Tokyo Olympics

LOOK: Giant Olympic rings return as Tokyo bids to build excitement

Agence France-Presse
LOOK: Giant Olympic rings return as Tokyo bids to build excitement

EXCITEMENT. The giant set of Olympic rings returns to the Tokyo Waterfront in Odaiba.

Photo from Tokyo 2020 Instagram

Tokyo remains determined to host the delayed quadrennial meet in 2021

A giant set of Olympic rings returned to Tokyo’s waterfront on Tuesday, December 1 after maintenance, with officials hoping the symbol will help build enthusiasm for the coronavirus-postponed Games.

Promising vaccine trials have boosted Tokyo’s hopes of holding the Olympics, now scheduled to open July 23, 2021 after the pandemic forced the unprecedented decision to delay. 

The 69-ton interlocking rings were installed in Tokyo’s Odaiba bay area at the start of the year as the city began the final countdown to the Games, but were towed away in August for maintenance and inspections.

They returned Tuesday with a fresh coat of paint and plans to light them up at night.

“We are working very hard so that we can hold an Olympic Games in which people will feel safe,” Tokyo city government official Atsushi Yanashimizu told reporters.

“With the installation of the Olympic symbol, we would like more people to feel that the event is approaching soon and to feel excited about it.”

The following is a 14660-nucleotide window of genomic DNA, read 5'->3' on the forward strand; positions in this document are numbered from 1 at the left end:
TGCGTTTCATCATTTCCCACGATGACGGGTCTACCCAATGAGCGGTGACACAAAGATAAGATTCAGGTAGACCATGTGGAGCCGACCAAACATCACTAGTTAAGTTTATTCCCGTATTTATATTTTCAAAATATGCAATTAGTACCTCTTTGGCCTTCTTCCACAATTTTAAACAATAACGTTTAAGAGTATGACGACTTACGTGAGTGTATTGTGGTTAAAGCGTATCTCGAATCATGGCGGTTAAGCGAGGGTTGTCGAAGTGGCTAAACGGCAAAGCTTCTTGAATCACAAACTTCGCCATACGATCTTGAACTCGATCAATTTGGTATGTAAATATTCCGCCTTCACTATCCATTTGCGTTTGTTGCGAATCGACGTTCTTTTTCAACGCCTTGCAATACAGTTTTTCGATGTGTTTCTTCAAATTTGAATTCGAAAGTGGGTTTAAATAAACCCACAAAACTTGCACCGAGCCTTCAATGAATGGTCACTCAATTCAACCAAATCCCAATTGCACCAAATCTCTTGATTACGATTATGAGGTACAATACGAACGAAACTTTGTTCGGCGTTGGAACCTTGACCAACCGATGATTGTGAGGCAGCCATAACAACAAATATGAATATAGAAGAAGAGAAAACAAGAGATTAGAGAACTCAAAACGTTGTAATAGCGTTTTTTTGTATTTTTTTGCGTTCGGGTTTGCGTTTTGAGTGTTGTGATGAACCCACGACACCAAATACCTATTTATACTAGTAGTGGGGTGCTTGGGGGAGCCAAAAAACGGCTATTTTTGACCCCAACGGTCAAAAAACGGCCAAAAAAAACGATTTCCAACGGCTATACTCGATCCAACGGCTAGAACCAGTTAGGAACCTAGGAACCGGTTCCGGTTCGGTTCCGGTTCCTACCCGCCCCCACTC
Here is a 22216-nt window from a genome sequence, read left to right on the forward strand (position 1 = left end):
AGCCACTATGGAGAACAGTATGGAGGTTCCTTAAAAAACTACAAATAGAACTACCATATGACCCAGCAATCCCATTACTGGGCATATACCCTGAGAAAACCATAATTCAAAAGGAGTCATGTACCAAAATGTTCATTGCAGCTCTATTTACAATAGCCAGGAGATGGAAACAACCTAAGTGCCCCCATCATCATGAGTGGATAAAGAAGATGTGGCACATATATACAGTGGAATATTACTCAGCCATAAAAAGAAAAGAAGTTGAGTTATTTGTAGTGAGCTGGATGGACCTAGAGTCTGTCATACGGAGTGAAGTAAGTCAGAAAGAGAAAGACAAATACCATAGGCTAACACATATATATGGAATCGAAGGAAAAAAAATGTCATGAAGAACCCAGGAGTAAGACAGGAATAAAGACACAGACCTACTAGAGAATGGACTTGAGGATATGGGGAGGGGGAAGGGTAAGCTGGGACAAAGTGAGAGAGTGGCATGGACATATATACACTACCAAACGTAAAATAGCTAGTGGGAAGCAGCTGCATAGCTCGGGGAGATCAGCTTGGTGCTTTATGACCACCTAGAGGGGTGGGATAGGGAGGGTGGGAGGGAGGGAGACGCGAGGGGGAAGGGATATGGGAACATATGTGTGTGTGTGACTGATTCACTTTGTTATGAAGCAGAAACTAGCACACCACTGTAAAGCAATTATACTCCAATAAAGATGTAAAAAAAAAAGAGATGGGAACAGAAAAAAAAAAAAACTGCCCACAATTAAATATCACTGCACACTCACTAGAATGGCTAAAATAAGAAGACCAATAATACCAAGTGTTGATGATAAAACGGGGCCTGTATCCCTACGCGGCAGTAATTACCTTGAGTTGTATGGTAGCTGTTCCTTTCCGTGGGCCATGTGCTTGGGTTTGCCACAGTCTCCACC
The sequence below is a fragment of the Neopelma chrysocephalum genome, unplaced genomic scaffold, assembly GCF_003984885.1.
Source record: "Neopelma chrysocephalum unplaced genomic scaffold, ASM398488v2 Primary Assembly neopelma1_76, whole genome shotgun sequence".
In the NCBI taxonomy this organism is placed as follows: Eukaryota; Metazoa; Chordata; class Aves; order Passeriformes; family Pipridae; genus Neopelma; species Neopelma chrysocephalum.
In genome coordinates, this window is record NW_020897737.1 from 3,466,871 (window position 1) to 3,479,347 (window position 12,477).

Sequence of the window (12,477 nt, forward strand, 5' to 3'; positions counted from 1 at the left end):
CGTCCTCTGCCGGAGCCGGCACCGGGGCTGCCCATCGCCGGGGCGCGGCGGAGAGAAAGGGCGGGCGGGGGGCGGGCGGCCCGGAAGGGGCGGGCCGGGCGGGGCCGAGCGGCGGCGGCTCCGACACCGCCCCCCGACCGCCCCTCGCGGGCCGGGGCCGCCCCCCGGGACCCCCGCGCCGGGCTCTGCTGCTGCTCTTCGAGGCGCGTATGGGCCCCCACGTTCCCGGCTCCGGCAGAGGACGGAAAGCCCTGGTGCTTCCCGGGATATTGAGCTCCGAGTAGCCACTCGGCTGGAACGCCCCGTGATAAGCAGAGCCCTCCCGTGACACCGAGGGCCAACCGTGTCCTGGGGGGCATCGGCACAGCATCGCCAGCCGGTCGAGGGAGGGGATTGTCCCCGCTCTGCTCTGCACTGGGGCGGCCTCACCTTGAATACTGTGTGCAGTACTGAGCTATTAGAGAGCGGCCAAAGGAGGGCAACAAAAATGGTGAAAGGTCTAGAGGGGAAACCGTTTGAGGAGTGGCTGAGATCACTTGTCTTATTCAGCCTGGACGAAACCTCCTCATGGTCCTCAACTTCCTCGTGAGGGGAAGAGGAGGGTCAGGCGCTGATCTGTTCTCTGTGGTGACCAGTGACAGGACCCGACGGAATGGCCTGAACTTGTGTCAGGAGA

A poll in July showed that just one in 4 people in Japan wanted to see the Games held in 2021, with most backing either a further delay or a cancellation.

There are also reportedly concerns among sponsors, with organizers tightlipped on how many will extend their contracts.

Olympic and Japanese officials have said they remain committed to holding the Games next year, and International Olympic Committee head Thomas Bach said in Tokyo last month he was “very, very confident” that spectators will be able to attend.

The rings will stay in place until the end of the Olympics, and will then be replaced by the Paralympics symbol in mid-August.

“We would like many people to come here and see it and feel the momentum, while being cautious about virus prevention” said Yanashimizu. –

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